I realize this won't last. As soon as the kid is old enough to actually understand my jokes, I'm doomed, but until that time, I am one self-satisfied fatso.
Men get a lot of breaks. There's no debating this. The most difficult thing I faced when my son was being born was not knowing which side of the hospital bed to sit on. I had to move, like, three or four times. It was slightly awkward hell! That said, dudedom isn't without a few token downsides -- like, for instance, everybody you run into assuming you're an a*****e.
If you're a guy, other people (women and men both) are a little less likely to approach you or respond to a greeting or a request for help. I'm not sure that I've ever had a strange guy approach me in public and not thought, "Jesus, what does this d*****t want?" It's just a baseline cultural assumption, because there is an unspoken level of danger there -- as a guy, you are an a*****e until you prove otherwise. It's not entirely unjustified, but it can wear on you at you at times.
Ah, but everything changes when you have your kid with you. Strap on that baby carrier or get behind the stroller, and you're shielded. This adorable child you selflessly helped bring into this world is willing to vouch for you! And really, who's going to doubt their endorsement? Suddenly, service and retail staff are friendlier, people on the street want to talk to you, and those in-laws who have been side-eyeing you for the past decade finally start to defrost. It's wild, man. Of course, the baby shielding won't help if you act like an a*****e, so don't squander it.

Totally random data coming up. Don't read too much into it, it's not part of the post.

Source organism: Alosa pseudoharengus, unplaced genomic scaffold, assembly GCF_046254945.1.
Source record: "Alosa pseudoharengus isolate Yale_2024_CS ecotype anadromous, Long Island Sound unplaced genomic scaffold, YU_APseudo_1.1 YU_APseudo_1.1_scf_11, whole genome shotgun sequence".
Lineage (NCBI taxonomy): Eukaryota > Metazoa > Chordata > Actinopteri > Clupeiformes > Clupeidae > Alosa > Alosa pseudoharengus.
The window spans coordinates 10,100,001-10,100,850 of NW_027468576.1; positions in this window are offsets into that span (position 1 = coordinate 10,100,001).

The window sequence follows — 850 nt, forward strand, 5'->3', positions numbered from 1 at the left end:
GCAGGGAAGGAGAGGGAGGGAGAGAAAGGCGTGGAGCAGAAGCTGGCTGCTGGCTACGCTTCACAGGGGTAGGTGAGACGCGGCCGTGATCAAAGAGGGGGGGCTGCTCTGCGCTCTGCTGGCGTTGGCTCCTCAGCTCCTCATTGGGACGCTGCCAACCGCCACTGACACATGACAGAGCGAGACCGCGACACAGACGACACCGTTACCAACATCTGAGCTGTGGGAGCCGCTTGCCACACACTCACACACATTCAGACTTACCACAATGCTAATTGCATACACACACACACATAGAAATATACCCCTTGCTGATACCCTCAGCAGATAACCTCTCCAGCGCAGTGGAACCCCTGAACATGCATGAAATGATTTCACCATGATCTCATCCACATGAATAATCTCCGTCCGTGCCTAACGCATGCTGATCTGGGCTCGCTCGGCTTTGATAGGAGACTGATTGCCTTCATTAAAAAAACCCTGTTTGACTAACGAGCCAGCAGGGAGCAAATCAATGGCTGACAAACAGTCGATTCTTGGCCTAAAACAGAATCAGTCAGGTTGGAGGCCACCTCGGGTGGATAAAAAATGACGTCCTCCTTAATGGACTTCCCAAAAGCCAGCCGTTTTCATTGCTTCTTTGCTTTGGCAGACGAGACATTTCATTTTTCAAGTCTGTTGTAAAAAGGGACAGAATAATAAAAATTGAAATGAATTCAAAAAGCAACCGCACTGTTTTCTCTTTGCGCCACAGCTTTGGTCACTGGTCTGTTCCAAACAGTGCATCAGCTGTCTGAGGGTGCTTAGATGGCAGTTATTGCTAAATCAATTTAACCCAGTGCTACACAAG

#Adulting, amirite? We've all felt that existential 20-something angst and wondered when we'll finally feel comfortable in our increasingly saggy grownup bodies. Is adulthood an illusion? Did our parents ever know what the hell they were doing? Is life really just high school until the day you die?
Well, yes and no. Most of the time they were still winging it, but they had the adult self-assurance to blunder ahead without constantly second-guessing themselves. Having you and your siblings was their adult switch.
The sooner you have kids, the sooner you get to flip said switch. It's why your grandpa immigrated to the U.S., started his own business, and built his own house by the time he was 25, and at that point, most of us have only accumulated a pretty nice Xbox GamerScore. The impostor syndrome finally fades, you gain the confidence to take on all sorts of new challenges, and NCIS reruns are suddenly a lot more entertaining.